The 3D bioprinting research has not reached the point where a printed organ or meniscus can be implanted into the body, but Barnhill and a team of cadets are working to advance the research in the field.
Twenty-six firsties are doing bioprinting research across seven different projects as their capstone this year. Two teams are working on biobandages for burn and field care. Two teams are working on how to bioengineer blood vessels to enable other bioprinted items that require a blood source, such as organs, to be viable. One team is working on printing a viable meniscus and the final team is working on printing a liver.
The basic process of printing biomaterial is the same as what is used to print a plastic figurine. A model of what will be printed is created on the computer, it is digitally sliced into layers and then the printer builds it layer by layer. The difference is the “ink” that is used.
The West Point Association of Graduates is pleased to announce that six-time U.S. Ambassador Ryan C. Crocker will receive the 2020 Sylvanus Thayer Award. The award will be presented on October 1, 2020 during ceremonies hosted by Lt. Gen. Darryl A. Williams, Class of 1983, 60th Superintendent of the U.S. Military Academy at West Point.
West Point Association of Graduates Board Chairman Lt. Gen. (USA, Ret.) Joseph E. DeFrancisco, Class of 1965, said, “The West Point Association of Graduates is honored to present the Thayer Award to Ambassador Ryan Crocker. Ambassador Crocker’s distinguished service to our country spans more than 40 years, starting in 1971 as a Foreign Service Officer. During his service, he excelled many significant assignments, including reestablishing an American diplomatic presence in Afghanistan during the early days of Operation Enduring Freedom, and assisting in the formation of the Iraq Governing Council, the first Iraqi governing structure after the defeat of Saddam Hussein. Without question, Ambassador Crocker’s career stands as an exemplar of Duty, Honor, Country, making him a most worthy selection of our highest award.”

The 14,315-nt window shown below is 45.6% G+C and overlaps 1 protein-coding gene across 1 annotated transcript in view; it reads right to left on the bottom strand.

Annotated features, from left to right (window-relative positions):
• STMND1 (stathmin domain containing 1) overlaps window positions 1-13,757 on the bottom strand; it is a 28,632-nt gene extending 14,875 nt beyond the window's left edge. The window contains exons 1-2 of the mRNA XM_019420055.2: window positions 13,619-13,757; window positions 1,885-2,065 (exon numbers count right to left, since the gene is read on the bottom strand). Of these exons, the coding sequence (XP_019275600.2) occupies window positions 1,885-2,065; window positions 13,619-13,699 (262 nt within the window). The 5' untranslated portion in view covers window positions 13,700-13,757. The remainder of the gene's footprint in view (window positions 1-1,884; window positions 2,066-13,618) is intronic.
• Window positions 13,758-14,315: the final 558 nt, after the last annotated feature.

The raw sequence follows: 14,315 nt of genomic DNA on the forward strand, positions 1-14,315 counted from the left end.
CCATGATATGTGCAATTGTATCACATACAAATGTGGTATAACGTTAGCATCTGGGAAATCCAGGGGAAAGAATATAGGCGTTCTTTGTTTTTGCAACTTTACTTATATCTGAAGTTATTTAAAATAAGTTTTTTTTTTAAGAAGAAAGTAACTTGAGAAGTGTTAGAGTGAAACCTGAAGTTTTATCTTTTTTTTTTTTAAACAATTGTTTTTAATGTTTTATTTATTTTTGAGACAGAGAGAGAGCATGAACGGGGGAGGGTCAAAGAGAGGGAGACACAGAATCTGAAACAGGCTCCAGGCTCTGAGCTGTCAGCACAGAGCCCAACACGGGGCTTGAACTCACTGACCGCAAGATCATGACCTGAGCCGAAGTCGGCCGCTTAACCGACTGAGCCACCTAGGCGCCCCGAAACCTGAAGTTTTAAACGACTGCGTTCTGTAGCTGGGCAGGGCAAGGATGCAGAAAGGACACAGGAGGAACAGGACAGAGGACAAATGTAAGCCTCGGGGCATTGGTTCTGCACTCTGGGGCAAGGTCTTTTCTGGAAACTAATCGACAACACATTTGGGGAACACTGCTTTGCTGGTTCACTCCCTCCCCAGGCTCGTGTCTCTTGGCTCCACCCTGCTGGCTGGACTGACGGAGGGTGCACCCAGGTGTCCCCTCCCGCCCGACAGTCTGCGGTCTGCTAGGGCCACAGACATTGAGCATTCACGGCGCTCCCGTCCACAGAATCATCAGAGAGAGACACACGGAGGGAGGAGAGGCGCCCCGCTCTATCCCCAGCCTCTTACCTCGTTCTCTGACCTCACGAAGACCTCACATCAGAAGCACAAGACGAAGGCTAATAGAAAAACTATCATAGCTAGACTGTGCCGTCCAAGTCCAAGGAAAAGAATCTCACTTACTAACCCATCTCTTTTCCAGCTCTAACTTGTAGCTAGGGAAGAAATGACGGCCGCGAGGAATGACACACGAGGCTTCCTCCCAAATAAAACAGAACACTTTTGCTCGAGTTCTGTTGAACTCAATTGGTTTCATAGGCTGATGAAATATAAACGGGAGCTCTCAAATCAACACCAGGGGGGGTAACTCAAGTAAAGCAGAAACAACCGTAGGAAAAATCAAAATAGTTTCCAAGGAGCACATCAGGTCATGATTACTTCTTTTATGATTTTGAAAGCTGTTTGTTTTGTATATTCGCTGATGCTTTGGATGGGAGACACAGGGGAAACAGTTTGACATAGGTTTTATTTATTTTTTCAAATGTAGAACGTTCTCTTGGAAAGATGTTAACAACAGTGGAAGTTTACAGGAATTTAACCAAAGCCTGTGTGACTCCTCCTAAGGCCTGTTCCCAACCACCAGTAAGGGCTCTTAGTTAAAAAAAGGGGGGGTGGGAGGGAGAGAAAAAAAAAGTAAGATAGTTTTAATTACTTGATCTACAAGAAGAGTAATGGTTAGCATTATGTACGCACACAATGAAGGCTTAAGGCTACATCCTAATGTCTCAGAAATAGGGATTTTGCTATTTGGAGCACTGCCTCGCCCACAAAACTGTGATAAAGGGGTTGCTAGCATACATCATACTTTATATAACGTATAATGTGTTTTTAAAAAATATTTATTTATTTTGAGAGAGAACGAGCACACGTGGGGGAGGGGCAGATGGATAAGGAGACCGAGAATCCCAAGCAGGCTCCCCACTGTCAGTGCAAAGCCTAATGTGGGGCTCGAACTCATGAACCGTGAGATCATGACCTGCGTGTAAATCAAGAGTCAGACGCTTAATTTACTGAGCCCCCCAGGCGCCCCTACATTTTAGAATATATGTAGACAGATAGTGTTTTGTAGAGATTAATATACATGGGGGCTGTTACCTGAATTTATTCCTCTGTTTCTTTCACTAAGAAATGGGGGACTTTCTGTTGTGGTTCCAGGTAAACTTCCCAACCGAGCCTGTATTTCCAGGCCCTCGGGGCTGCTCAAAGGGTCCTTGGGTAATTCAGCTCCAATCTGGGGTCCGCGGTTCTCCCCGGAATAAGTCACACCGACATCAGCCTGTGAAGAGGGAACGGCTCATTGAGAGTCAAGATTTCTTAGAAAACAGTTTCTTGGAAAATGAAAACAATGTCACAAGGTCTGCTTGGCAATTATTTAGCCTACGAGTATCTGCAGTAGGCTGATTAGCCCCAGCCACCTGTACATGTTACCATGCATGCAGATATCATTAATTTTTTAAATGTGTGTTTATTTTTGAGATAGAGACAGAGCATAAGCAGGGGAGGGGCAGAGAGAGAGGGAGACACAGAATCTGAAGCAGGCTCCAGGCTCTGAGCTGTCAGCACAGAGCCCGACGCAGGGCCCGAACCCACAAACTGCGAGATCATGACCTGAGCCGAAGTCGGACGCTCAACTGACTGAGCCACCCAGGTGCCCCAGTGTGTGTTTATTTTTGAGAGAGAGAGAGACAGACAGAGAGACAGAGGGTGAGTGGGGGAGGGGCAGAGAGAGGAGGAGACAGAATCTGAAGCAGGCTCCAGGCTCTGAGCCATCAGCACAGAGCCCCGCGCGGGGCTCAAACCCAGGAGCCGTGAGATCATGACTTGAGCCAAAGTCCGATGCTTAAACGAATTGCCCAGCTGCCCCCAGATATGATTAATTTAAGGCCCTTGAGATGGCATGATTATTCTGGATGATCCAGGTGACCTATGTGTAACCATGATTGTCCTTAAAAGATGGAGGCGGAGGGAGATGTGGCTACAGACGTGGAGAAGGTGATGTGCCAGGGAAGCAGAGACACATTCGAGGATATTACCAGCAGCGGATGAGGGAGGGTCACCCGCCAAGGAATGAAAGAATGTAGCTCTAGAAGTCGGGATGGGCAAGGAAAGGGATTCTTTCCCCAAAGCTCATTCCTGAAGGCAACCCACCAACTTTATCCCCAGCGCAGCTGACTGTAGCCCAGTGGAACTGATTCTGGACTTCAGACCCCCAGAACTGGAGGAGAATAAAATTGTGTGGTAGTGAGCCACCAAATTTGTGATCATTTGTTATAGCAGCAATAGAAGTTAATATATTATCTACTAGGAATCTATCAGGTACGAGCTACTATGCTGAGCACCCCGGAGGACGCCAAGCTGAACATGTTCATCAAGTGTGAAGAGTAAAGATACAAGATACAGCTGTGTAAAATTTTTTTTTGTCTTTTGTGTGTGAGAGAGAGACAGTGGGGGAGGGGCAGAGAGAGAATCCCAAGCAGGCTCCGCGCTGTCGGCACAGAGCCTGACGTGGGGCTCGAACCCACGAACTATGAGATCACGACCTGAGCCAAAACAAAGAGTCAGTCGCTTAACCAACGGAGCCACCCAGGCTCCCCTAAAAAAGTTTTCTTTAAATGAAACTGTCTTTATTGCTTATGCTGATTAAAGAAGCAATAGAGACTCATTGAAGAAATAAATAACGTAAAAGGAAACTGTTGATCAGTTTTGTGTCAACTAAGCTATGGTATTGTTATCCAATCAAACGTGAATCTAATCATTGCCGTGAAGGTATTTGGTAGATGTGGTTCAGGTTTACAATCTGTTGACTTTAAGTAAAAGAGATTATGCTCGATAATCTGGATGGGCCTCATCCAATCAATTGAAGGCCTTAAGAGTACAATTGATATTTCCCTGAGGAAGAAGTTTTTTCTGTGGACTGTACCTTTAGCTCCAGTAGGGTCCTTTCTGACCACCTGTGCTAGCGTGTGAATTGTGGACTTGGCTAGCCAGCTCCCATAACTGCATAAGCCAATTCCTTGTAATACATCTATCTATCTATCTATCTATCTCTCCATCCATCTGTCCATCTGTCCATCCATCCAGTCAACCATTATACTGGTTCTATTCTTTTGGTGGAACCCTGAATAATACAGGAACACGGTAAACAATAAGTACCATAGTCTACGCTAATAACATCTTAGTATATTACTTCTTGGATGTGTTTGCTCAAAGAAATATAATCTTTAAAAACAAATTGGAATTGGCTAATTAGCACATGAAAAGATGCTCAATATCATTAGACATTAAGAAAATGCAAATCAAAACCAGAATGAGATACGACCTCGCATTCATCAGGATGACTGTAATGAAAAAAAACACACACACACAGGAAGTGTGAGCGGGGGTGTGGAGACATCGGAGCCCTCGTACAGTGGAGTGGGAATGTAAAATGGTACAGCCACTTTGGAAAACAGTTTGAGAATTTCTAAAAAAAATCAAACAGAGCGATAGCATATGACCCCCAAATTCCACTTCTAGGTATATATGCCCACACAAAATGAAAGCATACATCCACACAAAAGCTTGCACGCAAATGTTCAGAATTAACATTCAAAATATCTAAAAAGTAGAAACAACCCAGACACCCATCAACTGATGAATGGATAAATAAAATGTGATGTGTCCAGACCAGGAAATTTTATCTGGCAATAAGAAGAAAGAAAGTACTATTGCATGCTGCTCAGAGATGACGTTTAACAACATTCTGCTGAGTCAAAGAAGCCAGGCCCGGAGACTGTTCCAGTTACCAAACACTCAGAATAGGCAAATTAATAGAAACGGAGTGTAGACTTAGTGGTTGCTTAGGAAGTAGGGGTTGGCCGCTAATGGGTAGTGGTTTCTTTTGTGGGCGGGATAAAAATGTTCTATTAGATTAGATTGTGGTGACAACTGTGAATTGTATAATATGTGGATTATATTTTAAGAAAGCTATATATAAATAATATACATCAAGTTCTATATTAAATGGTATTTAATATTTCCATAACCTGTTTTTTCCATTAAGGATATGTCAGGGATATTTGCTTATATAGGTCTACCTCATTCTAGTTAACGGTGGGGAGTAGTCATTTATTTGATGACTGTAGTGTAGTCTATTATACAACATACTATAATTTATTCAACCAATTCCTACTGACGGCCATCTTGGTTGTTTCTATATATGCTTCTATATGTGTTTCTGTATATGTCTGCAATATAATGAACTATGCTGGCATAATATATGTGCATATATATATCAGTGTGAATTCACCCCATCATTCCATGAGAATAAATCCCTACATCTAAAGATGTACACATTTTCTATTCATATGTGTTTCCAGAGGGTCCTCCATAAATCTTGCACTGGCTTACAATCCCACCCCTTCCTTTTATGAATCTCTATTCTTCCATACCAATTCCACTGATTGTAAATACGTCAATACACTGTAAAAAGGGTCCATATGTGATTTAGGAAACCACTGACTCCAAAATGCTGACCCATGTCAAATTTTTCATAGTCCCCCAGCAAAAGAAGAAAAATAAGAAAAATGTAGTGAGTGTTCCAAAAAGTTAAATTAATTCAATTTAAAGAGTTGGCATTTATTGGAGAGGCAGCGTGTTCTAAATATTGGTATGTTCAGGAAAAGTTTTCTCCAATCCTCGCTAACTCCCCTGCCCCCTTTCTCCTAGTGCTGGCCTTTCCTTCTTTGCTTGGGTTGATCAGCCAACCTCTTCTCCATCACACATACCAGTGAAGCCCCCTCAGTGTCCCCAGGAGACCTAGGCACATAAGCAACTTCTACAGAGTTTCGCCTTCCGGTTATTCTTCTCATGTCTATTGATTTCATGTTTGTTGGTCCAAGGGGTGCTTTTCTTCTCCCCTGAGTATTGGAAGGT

In the skies over France as part of the D-Day invasion at Normandy, retired Command Sgt. Maj. Kenneth “Rock” Merritt’s plane got lost.
Merritt was a corporal in 508th Parachute Infantry Regiment at the time. Between midnight and 3 a.m., more than 800 planes carried in excess of 2,000 British and American Soldiers over Normandy to launch the assault on the German Army.